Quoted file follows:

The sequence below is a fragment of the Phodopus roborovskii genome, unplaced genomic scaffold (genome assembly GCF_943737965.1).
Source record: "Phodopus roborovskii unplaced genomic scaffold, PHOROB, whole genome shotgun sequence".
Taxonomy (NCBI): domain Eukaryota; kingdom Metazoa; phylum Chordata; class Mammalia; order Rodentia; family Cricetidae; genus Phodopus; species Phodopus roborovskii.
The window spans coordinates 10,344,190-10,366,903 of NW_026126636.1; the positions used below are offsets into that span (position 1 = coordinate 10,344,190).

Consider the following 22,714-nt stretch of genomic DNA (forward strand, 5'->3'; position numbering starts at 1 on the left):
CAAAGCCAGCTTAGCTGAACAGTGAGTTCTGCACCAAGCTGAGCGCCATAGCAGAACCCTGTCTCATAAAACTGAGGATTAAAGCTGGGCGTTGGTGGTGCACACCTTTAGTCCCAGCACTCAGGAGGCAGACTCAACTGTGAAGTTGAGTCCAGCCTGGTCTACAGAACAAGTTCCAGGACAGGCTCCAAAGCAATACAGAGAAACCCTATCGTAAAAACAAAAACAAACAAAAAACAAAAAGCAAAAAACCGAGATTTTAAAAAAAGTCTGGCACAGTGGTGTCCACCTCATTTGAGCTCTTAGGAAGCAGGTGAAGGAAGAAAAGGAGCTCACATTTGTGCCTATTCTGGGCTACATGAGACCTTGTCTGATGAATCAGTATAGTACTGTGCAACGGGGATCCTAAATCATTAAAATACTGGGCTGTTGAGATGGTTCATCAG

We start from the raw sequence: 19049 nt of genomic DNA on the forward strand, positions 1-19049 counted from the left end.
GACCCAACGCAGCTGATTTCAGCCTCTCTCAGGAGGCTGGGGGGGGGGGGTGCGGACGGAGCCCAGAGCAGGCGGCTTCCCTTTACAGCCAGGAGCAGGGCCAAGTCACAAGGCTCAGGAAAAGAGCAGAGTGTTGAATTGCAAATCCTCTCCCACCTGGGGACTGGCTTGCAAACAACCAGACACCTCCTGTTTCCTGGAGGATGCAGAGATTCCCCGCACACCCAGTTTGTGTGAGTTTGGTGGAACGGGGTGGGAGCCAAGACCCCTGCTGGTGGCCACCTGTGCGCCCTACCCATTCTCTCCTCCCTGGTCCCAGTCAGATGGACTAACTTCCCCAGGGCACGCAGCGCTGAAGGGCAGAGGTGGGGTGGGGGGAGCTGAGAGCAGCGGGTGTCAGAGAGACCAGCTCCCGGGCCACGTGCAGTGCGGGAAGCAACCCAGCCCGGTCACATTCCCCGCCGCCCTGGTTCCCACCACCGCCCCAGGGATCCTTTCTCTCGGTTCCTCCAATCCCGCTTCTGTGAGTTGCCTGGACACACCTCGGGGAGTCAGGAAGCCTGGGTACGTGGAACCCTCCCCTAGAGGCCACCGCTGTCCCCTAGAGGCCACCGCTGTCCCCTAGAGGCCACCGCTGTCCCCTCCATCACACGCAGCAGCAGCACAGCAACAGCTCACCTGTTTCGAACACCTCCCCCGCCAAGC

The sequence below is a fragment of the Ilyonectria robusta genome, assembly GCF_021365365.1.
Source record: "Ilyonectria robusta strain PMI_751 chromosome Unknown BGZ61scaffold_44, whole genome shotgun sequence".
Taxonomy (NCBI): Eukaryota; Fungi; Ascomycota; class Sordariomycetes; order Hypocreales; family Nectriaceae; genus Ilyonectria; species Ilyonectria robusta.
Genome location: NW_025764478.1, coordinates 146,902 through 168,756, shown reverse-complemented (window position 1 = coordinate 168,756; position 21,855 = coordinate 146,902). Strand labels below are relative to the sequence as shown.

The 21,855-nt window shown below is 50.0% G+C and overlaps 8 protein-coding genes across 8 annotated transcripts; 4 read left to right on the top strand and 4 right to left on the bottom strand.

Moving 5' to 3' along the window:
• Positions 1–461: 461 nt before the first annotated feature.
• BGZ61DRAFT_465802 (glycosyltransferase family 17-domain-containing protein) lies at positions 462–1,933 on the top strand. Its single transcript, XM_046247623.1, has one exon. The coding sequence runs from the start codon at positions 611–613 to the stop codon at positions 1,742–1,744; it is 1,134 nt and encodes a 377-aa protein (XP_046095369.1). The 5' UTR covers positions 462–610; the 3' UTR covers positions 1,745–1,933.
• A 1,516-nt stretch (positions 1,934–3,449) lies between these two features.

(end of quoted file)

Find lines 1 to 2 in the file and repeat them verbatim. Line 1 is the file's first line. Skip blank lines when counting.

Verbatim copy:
The sequence below is a fragment of the Phodopus roborovskii genome, unplaced genomic scaffold (genome assembly GCF_943737965.1).
Source record: "Phodopus roborovskii unplaced genomic scaffold, PHOROB, whole genome shotgun sequence".